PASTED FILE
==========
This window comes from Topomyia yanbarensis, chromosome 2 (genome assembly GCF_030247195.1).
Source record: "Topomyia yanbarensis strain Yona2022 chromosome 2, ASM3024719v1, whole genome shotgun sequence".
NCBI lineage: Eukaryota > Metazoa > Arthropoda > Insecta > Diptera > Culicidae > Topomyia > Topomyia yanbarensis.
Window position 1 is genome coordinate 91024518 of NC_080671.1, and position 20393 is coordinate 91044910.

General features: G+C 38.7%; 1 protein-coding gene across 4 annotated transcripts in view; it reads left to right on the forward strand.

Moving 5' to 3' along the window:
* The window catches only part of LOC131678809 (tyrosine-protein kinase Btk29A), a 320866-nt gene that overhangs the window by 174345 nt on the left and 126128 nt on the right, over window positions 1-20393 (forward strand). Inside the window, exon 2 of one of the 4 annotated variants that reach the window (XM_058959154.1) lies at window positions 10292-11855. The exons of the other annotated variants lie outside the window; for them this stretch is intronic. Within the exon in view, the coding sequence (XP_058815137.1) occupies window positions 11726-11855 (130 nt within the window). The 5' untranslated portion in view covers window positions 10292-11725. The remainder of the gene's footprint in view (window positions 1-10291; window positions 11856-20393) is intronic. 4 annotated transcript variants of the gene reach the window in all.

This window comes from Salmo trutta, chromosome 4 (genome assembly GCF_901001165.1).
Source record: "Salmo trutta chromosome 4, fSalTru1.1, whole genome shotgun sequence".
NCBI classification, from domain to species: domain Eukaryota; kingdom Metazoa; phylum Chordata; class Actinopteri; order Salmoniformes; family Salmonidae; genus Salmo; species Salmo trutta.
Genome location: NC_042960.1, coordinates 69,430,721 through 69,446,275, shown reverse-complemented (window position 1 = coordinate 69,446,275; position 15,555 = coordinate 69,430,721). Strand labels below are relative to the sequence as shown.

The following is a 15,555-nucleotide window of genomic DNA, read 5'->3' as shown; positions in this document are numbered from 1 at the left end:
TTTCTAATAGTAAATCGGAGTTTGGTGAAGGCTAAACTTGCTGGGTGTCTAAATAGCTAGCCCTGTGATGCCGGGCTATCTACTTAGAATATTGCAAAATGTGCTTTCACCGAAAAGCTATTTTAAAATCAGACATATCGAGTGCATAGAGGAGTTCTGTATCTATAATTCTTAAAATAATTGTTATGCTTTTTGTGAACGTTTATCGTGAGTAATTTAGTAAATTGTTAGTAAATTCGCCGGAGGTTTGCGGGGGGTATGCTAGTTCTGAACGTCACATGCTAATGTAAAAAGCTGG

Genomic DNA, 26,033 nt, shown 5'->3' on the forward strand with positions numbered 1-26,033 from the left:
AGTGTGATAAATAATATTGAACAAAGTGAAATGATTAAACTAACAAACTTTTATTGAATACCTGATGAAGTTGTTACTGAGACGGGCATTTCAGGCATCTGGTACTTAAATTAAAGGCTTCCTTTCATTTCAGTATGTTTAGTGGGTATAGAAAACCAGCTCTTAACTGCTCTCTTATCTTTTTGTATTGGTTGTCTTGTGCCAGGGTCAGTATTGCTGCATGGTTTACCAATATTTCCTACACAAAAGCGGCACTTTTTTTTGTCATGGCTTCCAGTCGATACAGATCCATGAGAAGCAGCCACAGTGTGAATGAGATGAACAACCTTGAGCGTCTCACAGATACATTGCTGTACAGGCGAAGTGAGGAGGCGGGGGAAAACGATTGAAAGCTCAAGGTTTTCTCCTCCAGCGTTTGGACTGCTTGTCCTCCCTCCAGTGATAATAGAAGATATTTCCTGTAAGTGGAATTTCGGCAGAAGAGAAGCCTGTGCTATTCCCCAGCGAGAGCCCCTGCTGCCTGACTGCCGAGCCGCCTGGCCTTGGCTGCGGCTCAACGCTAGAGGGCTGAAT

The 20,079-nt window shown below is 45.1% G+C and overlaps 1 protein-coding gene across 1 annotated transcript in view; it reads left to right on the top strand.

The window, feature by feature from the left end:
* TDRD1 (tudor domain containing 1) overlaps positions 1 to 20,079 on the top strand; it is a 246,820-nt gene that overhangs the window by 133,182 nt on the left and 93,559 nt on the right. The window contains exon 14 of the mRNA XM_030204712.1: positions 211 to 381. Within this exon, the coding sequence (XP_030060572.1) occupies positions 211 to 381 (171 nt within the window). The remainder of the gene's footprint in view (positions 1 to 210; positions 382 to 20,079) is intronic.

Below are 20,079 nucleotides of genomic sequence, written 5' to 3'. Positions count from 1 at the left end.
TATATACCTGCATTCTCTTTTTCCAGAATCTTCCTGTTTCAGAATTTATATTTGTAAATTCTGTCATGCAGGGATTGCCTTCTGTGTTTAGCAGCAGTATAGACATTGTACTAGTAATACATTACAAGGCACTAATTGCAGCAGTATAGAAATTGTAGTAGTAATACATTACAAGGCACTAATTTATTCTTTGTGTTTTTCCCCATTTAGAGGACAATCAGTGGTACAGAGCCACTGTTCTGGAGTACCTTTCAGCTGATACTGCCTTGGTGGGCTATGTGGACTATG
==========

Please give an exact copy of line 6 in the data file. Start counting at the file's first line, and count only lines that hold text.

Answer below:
Moving 5' to 3' along the window: